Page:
"Instead of designing different electronic circuits to emulate each of a variety of ion selective protein pores that stud neurons' membranes, as Mead did, we have produced a more versatile device that emulates the range of behaviour they display," Boahen says. "For example, some open when the voltage across the membrane is high, others open when the voltage is low, and everything in between. As few as eight transistors sufficed to replicate this behaviour, allowing millions of distinct ion channel populations to be modelled with a single chip."
The result is potentially dramatic. Neurogrid can simulate 1m neurons and 6bn synapses by using two subcellular compartments to minimise ion channel population count and by using local analogue communication to minimise bandwidth.
One way of assessing Neurogrid is to compare it with one of longest running and most ambitious brain modelling projects, Blue Brain, so called because it has been built on IBM's Blue Gene supercomputer. At least in terms of power consumption, the result is dramatic: Neurogrid can simulate 1m neurons in real time, while consuming a million times less energy than Blue Brain: 1W instead of 1MW!
Despite its power consumption, Blue Brain – based at the Ecole Polytechnique Federale in Switzerland – is generally regarded as the most ambitious of all brain modelling projects. That is partly because, while other projects have aimed to model brain like computation or to simulate parts of animals' brains at a relatively high level, Blue Brain aims to reverse engineer mammalian brains from laboratory data and to create an extraordinarily detailed model, right down to the level of the molecules that brain cells are built of.
Blue Brain began in 2005 and the first phase is now complete, with researchers having built a model of the neocortical column, which handles higher brain functions and thought. With around 8000 processors running in Blue Gene, this can simulate up to 50,000 fully complex neurons in real time, or about 100m simpler models of neurons.
In April, at a conference in Prague called Science Beyond Fiction, Blue Brain project leader Professor Henry Markram announced that the neocortical column is being integrated into a virtual reality agent, a model of an animal in a simulated environment, enabling researchers to observe detailed activities in the column as the animal moves around the space.
"It starts to learn and remember things. We can actually see when it retrieves a memory and where it retrieved it from because we can trace back every activity of every molecule, every cell, every connection and see how the memory was formed," Prof Markram explained.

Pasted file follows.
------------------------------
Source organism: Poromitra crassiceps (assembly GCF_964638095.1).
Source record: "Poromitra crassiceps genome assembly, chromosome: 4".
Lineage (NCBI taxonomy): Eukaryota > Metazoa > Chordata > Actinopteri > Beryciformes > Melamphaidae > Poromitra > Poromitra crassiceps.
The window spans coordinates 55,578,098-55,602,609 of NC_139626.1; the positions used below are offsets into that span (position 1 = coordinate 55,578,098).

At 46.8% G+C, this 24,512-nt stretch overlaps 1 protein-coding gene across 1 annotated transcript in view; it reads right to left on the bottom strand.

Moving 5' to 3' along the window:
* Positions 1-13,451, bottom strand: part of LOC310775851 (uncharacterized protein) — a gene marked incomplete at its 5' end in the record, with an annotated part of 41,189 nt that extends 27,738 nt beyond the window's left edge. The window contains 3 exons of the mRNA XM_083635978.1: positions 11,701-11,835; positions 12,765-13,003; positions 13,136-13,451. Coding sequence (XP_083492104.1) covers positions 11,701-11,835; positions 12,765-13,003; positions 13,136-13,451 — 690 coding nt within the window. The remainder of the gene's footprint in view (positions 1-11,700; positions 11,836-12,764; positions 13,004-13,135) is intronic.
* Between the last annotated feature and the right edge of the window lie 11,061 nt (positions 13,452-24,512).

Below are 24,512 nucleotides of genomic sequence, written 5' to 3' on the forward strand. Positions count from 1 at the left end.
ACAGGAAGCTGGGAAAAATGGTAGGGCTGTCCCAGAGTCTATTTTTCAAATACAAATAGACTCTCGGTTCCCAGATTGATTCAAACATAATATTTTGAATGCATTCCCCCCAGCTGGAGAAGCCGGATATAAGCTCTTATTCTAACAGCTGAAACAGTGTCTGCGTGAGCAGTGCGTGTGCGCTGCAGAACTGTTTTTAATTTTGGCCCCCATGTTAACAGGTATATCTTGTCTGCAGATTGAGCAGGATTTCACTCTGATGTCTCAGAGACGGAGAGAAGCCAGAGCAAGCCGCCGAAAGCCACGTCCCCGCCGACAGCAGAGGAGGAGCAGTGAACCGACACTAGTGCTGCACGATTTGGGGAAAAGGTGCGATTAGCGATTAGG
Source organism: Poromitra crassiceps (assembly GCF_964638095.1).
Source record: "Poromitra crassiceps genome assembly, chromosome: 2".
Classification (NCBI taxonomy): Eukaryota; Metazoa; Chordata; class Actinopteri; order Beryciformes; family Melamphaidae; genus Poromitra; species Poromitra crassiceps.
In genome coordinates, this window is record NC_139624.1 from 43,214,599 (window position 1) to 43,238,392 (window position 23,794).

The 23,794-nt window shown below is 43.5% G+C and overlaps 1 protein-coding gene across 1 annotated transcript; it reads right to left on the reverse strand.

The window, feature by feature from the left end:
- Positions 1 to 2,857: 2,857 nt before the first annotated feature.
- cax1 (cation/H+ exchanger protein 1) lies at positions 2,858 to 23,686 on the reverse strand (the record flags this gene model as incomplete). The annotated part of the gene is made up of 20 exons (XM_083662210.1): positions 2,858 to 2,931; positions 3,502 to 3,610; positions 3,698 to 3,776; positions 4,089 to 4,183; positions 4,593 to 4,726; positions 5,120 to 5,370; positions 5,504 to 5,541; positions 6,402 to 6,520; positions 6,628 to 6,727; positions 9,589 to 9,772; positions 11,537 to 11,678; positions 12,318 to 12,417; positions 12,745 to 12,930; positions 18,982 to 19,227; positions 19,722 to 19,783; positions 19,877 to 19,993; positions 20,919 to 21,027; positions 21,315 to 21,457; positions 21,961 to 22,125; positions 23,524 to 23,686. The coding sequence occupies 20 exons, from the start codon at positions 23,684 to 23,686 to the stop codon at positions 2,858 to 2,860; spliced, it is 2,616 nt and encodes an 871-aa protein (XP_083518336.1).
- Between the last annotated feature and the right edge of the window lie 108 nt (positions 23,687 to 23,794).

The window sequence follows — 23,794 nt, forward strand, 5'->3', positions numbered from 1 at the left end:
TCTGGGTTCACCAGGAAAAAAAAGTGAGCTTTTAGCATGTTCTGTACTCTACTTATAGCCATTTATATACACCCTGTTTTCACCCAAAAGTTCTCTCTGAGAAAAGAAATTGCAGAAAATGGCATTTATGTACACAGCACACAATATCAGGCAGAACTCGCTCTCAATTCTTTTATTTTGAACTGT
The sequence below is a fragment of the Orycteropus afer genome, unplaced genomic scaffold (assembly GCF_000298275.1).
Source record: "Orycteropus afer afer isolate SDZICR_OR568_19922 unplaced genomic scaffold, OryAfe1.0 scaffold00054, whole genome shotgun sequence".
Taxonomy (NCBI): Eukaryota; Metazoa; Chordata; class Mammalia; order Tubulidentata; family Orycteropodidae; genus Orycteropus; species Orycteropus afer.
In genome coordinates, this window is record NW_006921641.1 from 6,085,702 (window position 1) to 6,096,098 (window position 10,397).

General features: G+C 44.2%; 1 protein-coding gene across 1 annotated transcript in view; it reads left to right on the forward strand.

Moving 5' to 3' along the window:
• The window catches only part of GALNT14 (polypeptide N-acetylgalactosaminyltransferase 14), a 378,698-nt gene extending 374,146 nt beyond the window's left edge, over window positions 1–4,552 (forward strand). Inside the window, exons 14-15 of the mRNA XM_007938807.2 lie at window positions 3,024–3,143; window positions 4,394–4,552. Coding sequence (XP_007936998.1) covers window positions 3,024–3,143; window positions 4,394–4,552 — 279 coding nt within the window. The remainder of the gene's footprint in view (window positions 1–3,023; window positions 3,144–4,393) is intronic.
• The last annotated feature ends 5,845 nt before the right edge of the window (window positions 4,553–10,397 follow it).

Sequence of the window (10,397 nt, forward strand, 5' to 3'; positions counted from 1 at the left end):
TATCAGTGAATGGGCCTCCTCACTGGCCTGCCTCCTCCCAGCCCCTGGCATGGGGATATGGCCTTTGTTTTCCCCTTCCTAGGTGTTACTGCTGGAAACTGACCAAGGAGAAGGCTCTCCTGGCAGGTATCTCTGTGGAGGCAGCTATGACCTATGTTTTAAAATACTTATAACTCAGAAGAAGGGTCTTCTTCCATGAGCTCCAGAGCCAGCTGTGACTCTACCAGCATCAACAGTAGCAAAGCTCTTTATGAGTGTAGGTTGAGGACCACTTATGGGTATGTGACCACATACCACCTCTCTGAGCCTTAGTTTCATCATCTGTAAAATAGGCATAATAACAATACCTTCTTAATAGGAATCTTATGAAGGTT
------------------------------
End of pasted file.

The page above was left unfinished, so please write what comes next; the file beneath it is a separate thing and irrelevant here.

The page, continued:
The next phase of the project will use a more advanced version of the IBM Blue Gene supercomputer and the aim now is to begin a 'molecularisation' process.
"We plan to add in all the molecules and biochemical pathways, which we couldn't do on our first supercomputer," Prof Markram says. "A very important reason for going to the molecular level is to link gene activity with (the brain's) electrical activity. Ultimately, that is what makes neurons become and work as neurons – an interaction between nature and nurture."
The Blue Gene supercomputer has been used for another brain modelling exercise, by IBM's own Almaden Research laboratory working with the University of Nevada. They built a model that they say was equivalent to around half a mouse's brain, with some 55m neurons, each with more than 6000 synapses.
Recently, a new multidisciplinary project was announced, with the Almaden centre working with five US universities to integrate data from biological systems with the results of supercomputer simulations. This time, the aim is to develop a system with the level of complexity of a cat's brain.
Leader Dr Dharmendra Modha claims a 'perfect storm' is occurring, with three different elements coming together – sufficiently powerful computing, detailed biological data and, now, electronics in the form of nanotechnology.
"Technology has only recently reached a stage in which structures can be produced that match the density of neurons and synapses from real brains – around 10bn per square centimetre. The real challenge is to manifest what will be learned from future simulations into real electronic devices using nanotechnology."
Meanwhile, there are plenty of other brain modelling projects. Californian software company Numenta, founded by Palm Pilot inventor Jeff Hawkins, is aiming to tackle problems using the structure and operation of the neocortex. Its system is called Hierarchical Temporal Memory and the company claims it will help in areas like machine vision, fraud detection, and semantic analysis of text.
In another project, Georgia Institute of Technology's Paul Hasler is using field effect transistors that imitate the adaptable behaviour of synapses – 'strengthening' (that is, letting more current through) or 'weakening' (letting less through), depending on how often current flows through them.
Finally, a team led by neuroscientist Gerald Edelman at the Scripps Research Institute in San Diego has built a model of the circuitry in the thalamus and hippocampus, key elements in the brain. As the models complexity increases, they begin to generate their own activity, just as happens in the brain. What's more, oscillating waves of synchronous neural firings that are not explicitly built in to the models have emerged spontaneously.
The complexity of the brain is daunting and it will be many years before anything like human performance is approached. But the work on brain modelling that has begun in the first decade of the 21st Century will surely be looked back on as the start of something truly extraordinary.

Author
David Boothroyd